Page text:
Sorry to say so, heh. I enjoy your writing in general very much and Dead Cells is an excellent game on which to make use of your considerable talents.

  7. aliksy says:

    I bought this game on a RPS recommendation, and I was really disappointed. Chiefly, the lack of mercy invuln when you get hit means you’ll often go from ‘fine’ to ‘juggled to death’. That combined with an early game that’s just not that interesting to replay and a distasteful metagame grind means it’s just not for me. (I prefer beating a game on my own merits, not just because I unlocked bigger numbers for myself. Yes, I have issues with a lot of “RPG elements”)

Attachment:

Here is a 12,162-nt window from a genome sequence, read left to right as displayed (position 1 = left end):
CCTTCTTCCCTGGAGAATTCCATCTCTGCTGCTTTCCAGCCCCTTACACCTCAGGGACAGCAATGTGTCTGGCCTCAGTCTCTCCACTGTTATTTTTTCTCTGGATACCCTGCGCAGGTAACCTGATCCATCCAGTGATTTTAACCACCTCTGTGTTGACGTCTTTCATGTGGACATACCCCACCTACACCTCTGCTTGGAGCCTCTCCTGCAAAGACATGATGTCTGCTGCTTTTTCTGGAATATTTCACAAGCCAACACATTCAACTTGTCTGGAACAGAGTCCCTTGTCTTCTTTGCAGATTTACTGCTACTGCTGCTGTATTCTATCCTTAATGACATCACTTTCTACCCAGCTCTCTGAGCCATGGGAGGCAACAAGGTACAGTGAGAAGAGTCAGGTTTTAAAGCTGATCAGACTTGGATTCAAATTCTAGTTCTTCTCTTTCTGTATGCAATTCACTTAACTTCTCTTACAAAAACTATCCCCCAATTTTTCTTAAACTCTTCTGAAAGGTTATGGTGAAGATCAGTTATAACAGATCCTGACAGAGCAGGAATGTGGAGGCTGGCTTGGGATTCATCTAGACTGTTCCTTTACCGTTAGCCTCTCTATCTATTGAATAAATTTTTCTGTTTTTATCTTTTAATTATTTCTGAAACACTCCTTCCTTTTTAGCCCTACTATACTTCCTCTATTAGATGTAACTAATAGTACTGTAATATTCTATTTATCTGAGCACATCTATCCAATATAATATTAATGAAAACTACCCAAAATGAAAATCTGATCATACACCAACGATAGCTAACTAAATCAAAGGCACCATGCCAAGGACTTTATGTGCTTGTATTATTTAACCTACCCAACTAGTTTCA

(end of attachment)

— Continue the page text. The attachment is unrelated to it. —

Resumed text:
8. PlinyTheWelder says:

    Yeah it’s not a metroivania. It’s a Roguebourne. I’ve got a 30 minute YouTube video explaining that it’s core experience is entirely pulled from a mixture of souls and isaac.

    From limited healing, exploration based progression, and animation based combat to its reliance on item synergies it’s clearly a Rogueborne (TM).

    link to m.youtube.com